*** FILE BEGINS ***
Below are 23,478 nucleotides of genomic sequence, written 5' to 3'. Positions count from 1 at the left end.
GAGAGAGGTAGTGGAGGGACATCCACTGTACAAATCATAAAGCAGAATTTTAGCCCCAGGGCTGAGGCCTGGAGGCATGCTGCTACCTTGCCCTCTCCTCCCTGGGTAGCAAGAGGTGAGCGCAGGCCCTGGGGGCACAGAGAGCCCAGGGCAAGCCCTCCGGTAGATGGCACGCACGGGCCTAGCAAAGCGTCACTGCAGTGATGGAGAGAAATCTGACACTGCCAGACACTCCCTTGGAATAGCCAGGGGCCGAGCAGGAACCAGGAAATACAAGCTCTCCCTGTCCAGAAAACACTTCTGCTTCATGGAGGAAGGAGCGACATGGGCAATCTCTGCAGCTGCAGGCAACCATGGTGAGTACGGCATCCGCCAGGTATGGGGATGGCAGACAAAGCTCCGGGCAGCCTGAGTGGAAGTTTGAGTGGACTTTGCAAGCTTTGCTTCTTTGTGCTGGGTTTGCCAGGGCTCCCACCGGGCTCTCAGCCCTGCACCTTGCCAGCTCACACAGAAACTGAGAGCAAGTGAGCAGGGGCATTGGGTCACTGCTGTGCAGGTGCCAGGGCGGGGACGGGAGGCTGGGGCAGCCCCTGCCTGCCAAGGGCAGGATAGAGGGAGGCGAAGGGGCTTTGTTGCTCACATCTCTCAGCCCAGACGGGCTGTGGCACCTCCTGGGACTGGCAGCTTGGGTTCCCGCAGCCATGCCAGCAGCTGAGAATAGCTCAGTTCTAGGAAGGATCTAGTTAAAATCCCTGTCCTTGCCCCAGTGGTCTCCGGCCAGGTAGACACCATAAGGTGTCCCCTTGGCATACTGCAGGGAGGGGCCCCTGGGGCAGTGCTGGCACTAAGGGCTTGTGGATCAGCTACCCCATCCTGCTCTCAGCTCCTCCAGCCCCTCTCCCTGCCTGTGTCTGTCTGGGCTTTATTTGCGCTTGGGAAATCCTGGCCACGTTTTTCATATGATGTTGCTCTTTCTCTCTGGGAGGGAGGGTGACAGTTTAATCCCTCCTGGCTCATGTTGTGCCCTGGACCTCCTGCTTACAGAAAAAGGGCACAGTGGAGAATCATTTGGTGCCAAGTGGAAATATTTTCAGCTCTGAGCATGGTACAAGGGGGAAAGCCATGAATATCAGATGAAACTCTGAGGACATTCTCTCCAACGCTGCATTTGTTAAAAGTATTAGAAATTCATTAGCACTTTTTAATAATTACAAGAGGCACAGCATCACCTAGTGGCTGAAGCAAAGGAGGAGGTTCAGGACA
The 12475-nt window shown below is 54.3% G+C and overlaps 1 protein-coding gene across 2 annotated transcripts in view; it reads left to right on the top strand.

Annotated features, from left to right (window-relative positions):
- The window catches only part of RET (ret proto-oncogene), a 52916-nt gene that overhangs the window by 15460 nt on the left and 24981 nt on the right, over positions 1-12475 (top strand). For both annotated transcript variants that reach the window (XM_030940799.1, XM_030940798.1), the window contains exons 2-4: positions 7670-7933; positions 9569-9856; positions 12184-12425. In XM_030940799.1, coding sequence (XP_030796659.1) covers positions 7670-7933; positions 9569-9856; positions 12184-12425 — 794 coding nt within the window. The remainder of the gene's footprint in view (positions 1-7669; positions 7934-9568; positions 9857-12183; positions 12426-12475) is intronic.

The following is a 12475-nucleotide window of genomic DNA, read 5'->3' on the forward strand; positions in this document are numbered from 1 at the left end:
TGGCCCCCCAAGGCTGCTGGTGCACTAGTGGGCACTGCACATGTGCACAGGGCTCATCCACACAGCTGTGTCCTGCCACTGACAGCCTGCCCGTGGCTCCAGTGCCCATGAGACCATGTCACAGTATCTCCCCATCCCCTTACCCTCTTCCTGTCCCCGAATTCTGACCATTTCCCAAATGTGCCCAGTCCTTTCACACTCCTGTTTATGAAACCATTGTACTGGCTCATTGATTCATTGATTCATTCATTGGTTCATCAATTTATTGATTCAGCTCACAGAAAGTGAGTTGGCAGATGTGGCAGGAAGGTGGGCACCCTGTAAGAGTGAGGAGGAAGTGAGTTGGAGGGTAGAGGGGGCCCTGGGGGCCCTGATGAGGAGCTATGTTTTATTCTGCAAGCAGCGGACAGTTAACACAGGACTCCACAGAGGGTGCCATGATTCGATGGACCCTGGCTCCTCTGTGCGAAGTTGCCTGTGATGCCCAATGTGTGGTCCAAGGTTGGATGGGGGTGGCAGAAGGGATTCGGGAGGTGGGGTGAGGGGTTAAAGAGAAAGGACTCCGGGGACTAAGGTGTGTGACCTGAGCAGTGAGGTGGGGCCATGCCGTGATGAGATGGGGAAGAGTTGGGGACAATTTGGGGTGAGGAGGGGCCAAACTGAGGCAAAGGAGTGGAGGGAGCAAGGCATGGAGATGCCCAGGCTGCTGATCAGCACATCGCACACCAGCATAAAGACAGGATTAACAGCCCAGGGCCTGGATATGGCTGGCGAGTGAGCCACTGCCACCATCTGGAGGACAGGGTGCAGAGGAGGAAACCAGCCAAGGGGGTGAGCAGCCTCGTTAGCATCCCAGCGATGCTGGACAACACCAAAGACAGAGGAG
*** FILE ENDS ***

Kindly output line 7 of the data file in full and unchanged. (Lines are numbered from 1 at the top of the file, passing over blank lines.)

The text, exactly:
TGGCCCCCCAAGGCTGCTGGTGCACTAGTGGGCACTGCACATGTGCACAGGGCTCATCCACACAGCTGTGTCCTGCCACTGACAGCCTGCCCGTGGCTCCAGTGCCCATGAGACCATGTCACAGTATCTCCCCATCCCCTTACCCTCTTCCTGTCCCCGAATTCTGACCATTTCCCAAATGTGCCCAGTCCTTTCACACTCCTGTTTATGAAACCATTGTACTGGCTCATTGATTCATTGATTCATTCATTGGTTCATCAATTTATTGATTCAGCTCACAGAAAGTGAGTTGGCAGATGTGGCAGGAAGGTGGGCACCCTGTAAGAGTGAGGAGGAAGTGAGTTGGAGGGTAGAGGGGGCCCTGGGGGCCCTGATGAGGAGCTATGTTTTATTCTGCAAGCAGCGGACAGTTAACACAGGACTCCACAGAGGGTGCCATGATTCGATGGACCCTGGCTCCTCTGTGCGAAGTTGCCTGTGATGCCCAATGTGTGGTCCAAGGTTGGATGGGGGTGGCAGAAGGGATTCGGGAGGTGGGGTGAGGGGTTAAAGAGAAAGGACTCCGGGGACTAAGGTGTGTGACCTGAGCAGTGAGGTGGGGCCATGCCGTGATGAGATGGGGAAGAGTTGGGGACAATTTGGGGTGAGGAGGGGCCAAACTGAGGCAAAGGAGTGGAGGGAGCAAGGCATGGAGATGCCCAGGCTGCTGATCAGCACATCGCACACCAGCATAAAGACAGGATTAACAGCCCAGGGCCTGGATATGGCTGGCGAGTGAGCCACTGCCACCATCTGGAGGACAGGGTGCAGAGGAGGAAACCAGCCAAGGGGGTGAGCAGCCTCGTTAGCATCCCAGCGATGCTGGACAACACCAAAGACAGAGGAG